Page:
Saudi Arabia has granted permission for Air India to operate flights to Isreal over the kingdom’s airspace, Israeli Prime Minister Benjamin Netanyahu said on Monday.
“Air India signed an agreement today to fly to Israel over Saudi Arabia,” Netanyahu was quoted as saying by the Times of Israel. Netanyahu was speaking in the United States of America.
Netanyahu’s confirmation comes nearly a month after the Israeli newspaper Haaretz first reported the development. Then, sources from within Air India had confirmed that permission to use Saudi airspace for flights to Israel was coming soon.
Saudi officials or Air India are yet to officially confirm the development, which would cut down the flight time between India and Israel by around two-and-a-half hours. Being able to use Saudi airspace to fly to Israel would also allow the national carrier to cut down on costs.
Saudi Arabia does not recognise Israel and lifting the 70-year-old airspace ban would reflect what appears to be thawing ties between Israel and the kingdom. Both Saudi Arabia and Israel are US allies with a shared concern over Iranian influence in the region.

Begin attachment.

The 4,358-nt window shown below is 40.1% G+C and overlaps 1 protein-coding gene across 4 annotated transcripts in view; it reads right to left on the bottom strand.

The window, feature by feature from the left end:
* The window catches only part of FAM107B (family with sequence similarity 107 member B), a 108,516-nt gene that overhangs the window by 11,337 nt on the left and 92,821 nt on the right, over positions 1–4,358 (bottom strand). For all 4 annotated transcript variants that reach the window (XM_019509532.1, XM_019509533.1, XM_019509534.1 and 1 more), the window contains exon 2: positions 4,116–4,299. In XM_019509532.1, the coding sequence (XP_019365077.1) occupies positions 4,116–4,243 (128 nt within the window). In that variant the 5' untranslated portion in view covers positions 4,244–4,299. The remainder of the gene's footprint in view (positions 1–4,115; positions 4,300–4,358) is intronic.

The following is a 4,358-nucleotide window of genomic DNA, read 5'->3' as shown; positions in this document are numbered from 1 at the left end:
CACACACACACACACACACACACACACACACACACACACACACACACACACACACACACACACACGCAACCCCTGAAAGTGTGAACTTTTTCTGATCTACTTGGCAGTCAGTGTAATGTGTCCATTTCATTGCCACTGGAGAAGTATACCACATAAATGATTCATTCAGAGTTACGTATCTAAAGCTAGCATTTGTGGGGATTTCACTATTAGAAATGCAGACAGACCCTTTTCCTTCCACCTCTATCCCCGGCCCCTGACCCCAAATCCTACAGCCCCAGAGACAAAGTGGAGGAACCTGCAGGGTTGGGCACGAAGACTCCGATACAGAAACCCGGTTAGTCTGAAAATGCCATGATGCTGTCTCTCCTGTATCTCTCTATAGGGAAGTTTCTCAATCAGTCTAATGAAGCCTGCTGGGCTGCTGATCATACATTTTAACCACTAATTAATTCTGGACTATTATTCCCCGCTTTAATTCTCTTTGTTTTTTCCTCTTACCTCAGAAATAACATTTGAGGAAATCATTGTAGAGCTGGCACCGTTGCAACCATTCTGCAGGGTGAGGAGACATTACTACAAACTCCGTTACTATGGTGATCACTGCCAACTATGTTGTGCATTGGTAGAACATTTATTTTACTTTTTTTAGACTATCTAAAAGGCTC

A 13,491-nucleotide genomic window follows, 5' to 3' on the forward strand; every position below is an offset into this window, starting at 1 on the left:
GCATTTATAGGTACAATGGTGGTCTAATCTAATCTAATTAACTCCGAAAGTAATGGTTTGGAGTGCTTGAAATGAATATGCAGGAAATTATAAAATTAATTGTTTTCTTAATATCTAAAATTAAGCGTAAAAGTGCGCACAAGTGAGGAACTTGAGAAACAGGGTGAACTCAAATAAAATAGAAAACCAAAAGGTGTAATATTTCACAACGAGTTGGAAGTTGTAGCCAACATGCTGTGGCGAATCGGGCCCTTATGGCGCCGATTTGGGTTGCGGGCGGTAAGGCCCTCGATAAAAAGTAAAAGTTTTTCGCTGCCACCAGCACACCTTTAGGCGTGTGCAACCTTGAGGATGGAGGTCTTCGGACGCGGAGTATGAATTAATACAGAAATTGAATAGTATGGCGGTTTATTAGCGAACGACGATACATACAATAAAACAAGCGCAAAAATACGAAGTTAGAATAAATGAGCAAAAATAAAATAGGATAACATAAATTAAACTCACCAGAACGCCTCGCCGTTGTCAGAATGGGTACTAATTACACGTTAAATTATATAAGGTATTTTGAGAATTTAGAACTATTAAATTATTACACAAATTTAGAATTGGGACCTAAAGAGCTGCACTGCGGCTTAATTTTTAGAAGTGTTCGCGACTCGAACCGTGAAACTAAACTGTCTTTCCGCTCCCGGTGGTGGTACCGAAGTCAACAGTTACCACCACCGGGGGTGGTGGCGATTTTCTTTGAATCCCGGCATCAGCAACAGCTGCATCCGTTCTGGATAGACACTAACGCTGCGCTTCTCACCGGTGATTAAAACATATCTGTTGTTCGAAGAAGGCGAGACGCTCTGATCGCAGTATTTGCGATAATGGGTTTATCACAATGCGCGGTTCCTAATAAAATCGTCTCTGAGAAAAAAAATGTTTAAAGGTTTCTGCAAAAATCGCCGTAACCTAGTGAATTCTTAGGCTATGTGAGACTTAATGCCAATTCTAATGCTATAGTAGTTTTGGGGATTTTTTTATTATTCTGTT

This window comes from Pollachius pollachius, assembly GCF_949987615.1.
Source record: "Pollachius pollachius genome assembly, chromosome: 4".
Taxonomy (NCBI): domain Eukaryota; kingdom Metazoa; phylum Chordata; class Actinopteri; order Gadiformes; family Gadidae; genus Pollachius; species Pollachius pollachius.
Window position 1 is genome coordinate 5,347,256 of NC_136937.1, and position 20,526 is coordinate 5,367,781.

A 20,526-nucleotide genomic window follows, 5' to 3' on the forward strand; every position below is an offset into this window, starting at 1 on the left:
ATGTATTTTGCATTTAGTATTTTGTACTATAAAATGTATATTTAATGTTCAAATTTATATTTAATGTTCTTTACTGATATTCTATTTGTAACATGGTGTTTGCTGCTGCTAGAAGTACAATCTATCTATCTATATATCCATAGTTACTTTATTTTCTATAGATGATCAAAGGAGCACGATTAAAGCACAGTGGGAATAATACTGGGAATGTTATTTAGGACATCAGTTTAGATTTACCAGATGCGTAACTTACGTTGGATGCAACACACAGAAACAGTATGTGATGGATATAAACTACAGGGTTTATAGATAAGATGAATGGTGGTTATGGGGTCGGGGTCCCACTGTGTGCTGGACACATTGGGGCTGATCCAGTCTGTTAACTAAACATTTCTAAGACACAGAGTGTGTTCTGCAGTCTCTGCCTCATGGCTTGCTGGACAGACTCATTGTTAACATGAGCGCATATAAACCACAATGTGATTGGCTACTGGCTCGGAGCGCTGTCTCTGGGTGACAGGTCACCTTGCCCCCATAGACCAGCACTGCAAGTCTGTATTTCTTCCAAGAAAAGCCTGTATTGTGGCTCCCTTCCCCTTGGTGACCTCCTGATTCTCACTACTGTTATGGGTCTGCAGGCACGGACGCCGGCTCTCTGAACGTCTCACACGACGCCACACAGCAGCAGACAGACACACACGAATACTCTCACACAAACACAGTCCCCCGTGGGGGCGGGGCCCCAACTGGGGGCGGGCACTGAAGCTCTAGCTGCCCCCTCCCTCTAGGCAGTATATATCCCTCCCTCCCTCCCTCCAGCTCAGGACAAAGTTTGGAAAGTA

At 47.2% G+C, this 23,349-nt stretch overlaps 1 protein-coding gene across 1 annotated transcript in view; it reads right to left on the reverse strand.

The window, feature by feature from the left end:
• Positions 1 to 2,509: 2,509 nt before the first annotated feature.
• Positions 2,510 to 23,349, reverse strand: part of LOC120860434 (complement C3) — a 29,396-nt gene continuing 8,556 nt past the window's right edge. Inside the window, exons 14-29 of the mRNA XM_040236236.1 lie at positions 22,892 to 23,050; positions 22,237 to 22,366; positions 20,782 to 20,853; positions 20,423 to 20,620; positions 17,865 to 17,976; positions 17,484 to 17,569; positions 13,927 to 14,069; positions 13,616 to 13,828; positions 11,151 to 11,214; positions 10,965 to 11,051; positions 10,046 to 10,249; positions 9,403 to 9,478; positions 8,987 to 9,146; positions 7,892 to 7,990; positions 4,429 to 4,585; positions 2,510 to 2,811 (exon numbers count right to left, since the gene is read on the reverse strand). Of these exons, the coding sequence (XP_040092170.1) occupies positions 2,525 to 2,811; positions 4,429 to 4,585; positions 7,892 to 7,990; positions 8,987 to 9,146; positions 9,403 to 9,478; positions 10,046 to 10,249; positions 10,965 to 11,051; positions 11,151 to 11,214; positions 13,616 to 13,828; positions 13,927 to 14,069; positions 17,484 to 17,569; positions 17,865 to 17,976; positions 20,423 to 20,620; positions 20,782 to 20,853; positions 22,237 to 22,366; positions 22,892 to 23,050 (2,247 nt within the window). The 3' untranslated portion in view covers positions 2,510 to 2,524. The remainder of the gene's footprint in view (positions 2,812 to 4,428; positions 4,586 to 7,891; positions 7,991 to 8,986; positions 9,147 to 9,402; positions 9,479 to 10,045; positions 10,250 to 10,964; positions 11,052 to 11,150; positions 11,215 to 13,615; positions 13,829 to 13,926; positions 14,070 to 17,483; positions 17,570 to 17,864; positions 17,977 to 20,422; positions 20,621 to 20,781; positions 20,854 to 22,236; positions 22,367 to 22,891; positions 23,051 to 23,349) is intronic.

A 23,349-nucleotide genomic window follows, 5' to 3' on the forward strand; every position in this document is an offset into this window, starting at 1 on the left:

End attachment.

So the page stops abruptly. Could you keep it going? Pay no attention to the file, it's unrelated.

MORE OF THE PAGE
While Air India is yet to confirm the development, sources had previously told India Today that the national carrier had made plans to operate Boeing 787 Dreamliner aircraft on the India-Israel route.
There has been a lot of confusion over the status whether or not the Saudis have granted permission for Air India to use the kingdom’s airspace. Last month, news agency Reuters reported that the General Authority of Civil Aviation in Riyadh had denied giving such permission to the carrier.
Currently, Israel’s El Al Airlines, the country’s flag carrier, flies four weekly flights to Mumbai. These take seven hours as they fly south toward Ethiopia and then east to India, avoiding Saudi airspace.
Prime Minister Narendra Modi visited Israel last year in a high-profile visit that saw the India and Israel sign a number of agreements. An apparent bonhomie between PM Modi and PM Benjamin Netanyahu was among the highlights of that trip.